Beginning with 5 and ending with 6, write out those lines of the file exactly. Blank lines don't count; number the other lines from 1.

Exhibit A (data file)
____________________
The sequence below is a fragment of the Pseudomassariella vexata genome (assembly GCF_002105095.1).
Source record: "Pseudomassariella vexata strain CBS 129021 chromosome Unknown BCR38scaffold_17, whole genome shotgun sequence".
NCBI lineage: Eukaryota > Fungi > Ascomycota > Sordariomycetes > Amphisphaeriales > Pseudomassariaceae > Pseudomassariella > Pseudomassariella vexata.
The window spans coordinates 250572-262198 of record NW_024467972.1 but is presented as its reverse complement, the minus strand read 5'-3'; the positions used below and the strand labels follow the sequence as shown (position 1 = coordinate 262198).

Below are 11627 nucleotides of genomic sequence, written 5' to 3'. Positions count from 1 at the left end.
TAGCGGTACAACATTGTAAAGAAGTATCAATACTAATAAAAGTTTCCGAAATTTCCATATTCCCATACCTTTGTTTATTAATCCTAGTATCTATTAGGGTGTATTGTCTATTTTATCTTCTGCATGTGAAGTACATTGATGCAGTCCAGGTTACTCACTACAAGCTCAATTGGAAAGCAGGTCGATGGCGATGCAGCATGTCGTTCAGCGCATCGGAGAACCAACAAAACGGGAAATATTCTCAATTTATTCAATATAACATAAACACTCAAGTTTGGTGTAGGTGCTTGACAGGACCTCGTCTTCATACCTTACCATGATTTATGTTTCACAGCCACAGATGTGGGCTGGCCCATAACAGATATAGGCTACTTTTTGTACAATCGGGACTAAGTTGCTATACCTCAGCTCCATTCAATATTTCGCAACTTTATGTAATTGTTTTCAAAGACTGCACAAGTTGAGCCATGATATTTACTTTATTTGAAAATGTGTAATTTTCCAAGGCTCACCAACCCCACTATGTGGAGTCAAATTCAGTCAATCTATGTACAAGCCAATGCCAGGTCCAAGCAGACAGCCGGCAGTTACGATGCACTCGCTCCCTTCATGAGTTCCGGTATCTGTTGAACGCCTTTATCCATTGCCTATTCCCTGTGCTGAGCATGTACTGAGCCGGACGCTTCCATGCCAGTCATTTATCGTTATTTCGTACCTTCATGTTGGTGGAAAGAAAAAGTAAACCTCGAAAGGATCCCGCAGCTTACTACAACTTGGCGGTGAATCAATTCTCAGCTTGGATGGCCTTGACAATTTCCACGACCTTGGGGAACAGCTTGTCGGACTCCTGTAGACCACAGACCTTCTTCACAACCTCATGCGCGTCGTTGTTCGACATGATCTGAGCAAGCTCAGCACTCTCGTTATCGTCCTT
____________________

Below are 11627 nucleotides of genomic sequence, written 5' to 3'. Positions count from 1 at the left end.
TAGCGGTACAACATTGTAAAGAAGTATCAATACTAATAAAAGTTTCCGAAATTTCCATATTCCCATACCTTTGTTTATTAATCCTAGTATCTATTAGGGTGTATTGTCTATTTTATCTTCTGCATGTGAAGTACATTGATGCAGTCCAGGTTACTCACTACAAGCTCAATTGGAAAGCAGGTCGATGGCGATGCAGCATGTCGTTCAGCGCATCGGAGAACCAACAAAACGGGAAATATTCTCAATTTATTCAATATAACATAAACACTCAAGTTTGGTGTAGGTGCTTGACAGGACCTCGTCTTCATACCTTACCATGATTTATGTTTCACAGCCACAGATGTGGGCTGGCCCATAACAGATATAGGCTACTTTTTGTACAATCGGGACTAAGTTGCTATACCTCAGCTCCATTCAATATTTCGCAACTTTATGTAATTGTTTTCAAAGACTGCACAAGTTGAGCCATGATATTTACTTTATTTGAAAATGTGTAATTTTCCAAGGCTCACCAACCCCACTATGTGGAGTCAAATTCAGTCAATCTATGTACAAGCCAATGCCAGGTCCAAGCAGACAGCCGGCAGTTACGATGCACTCGCTCCCTTCATGAGTTCCGGTATCTGTTGAACGCCTTTATCCATTGCCTATTCCCTGTGCTGAGCATGTACTGAGCCGGACGCTTCCATGCCAGTCATTTATCGTTATTTCGTACCTTCATGTTGGTGGAAAGAAAAAGTAAACCTCGAAAGGATCCCGCAGCTTACTACAACTTGGCGGTGAATCAATTCTCAGCTTGGATGGCCTTGACAATTTCCACGACCTTGGGGAACAGCTTGTCGGACTCCTGTAGACCACAGACCTTCTTCACAACCTCATGCGCGTCGTTGTTCGACATGATCTGAGCAAGCTCAGCACTCTCGTTATCGTCCTT